So a simple (guaranteed already used) method to beat this way of spying is using LiveCD TAILS on dedicated netbook (NO HDD attached) to download and a long distance wifi antenna (which I'll layout an easy build in due time, already plenty of info online), move the file via dedicated USB to PC hardrive that's been airgapped its entire life (and you don't care about malware in PDFs), wipe/encrypt/wipe USB on either same or separate device (maybe a RasPi). If Adobe is storing malware somehow on USB sticks that'll be a great revelation. My investigations into a "net-tap" and "data-diodes" will hopefully come up w/ a better solution (adobe can't retrieve info of previously stored PDF's from different sources) I can simplify to an easy yet hopefully fun project. It gets really fun when things start to click and patterns emerge.

You can also simply type all the info you need from the web-based PDF reader into .txt file nearly every big browser now if you're feeling "like a real man". :p

WaelOctober 30, 2014 12:03 AM

@Figureitout,

Don't really think you're being serious, just being silly as you already know the answer.
Well, was half serious and hence I didn't really ask the question! I think if you are working on something you need to protect, it must be made physically isolated from the network -- period. And that's a minimum as other air-gap comments showed the device needs to be environment-gapped, because air is a sound conductor.

WaelOctober 30, 2014 12:46 AM

@Chief Michael Airic White Sr,
Your comments require a line-by-line response...

Part of being part of the team is not fighting surveillance as a matter of fact its not surveillance really at all when you agree to it
1- And what team would that be? The whole world? The unknown -- a team with an anonymous member list that's only available to the supervisor?
2- It is still surveillance, otherwise tell me what the stressed "it" refers to!

Its more like conjoined note taking
More or less! It's more like a person sitting next to you in an exam copying the solutions from you without your knowledge. It's more like cheating, less like note taking

When you have a website you are open to readers reading your material who have the proper security clearance so to speak.
Swell! So all of a sudden, my personal computer, that's not running Apache, now became a Web Site? That's just great. And who gave them this security clearance, so to speak? Besides, if it were a Web Site, then I would have control on access to the material, what to share and what not to share. The only control you are suggesting here is not to use the computer.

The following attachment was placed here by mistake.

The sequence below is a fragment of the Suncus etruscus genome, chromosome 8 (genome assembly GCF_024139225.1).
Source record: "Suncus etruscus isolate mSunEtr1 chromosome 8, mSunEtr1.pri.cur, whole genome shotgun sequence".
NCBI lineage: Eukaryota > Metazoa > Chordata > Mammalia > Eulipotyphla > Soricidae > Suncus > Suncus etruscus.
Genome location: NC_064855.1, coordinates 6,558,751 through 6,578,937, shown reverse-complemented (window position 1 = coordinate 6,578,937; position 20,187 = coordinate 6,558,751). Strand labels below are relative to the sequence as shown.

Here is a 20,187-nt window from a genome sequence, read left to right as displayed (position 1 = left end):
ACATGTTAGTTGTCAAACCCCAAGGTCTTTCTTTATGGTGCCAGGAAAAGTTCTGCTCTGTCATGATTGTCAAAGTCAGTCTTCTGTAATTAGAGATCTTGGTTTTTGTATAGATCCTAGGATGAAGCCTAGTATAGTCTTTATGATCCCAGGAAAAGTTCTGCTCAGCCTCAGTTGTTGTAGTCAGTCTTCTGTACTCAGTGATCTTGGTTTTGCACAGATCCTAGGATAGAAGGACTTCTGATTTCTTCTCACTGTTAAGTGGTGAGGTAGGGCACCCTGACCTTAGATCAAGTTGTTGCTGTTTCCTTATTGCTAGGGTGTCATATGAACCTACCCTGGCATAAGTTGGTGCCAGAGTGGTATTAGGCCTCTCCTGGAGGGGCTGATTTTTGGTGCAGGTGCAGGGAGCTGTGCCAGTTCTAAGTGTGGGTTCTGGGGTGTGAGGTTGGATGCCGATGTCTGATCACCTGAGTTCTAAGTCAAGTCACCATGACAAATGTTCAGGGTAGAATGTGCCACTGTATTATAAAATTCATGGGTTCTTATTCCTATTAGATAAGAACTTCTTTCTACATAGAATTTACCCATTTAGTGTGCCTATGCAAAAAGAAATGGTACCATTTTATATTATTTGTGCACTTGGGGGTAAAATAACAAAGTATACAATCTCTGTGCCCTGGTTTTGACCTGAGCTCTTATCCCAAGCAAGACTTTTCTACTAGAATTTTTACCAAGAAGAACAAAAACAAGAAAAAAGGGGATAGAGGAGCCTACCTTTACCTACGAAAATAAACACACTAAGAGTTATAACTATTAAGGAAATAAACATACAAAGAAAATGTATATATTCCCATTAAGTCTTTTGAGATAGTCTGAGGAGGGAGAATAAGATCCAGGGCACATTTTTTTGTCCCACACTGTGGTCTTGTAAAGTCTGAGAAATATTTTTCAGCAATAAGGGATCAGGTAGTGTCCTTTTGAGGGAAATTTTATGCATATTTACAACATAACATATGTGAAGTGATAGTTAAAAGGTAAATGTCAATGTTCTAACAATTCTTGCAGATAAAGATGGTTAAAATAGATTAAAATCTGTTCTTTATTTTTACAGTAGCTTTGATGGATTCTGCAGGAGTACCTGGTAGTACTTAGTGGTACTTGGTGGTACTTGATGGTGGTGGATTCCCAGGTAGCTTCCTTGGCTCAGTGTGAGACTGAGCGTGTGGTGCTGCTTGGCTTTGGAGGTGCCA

I encourage everyone to participate in group projects especially those who have something to share... e.g. educated or gifted creators.
What do you have to say to people who don't believe in sharing and think sharing is an abstract concept when it comes to their confidential material?

If you dont want someone to know something - DONT TELL THEN
"Don't tell" in this context means don't type a thing on your computer. I'd like to see that in the terms and conditions!

65535October 30, 2014 12:58 AM

Adobe's data collection policies are very invasive and disturbing:

[Nakedsecurity]

"User GUID
"Device GUID
"Certified App ID
"IP number
"Time spent reading
"Percentage of eBook Read
"Metadata of eBook. E.g. ISBN, title, author."

http://nakedsecurity.sophos.com/2014/10/27/adobe-updates-its-e-reader-drm-data-no-longer-transmitted-insecurely/

Arstechnica notes the same list but highlights the hot-button issue of geo-location:

'Device IP address: for geo-location, "since publishers have different pricing models in place depending on the location of the reader purchasing a given eBook or digital publication," Adobe's spokesperson said.”' -Arstechnica

If the e-books geo-location indicates you are in a Muslim country or even a in a city such as Dearborn Michiagan do you get put on a “list” from the NSA or similar TLA? This could cause an e-book customer to have his phone and internet spy upon buy the NSA.

Wikipedia: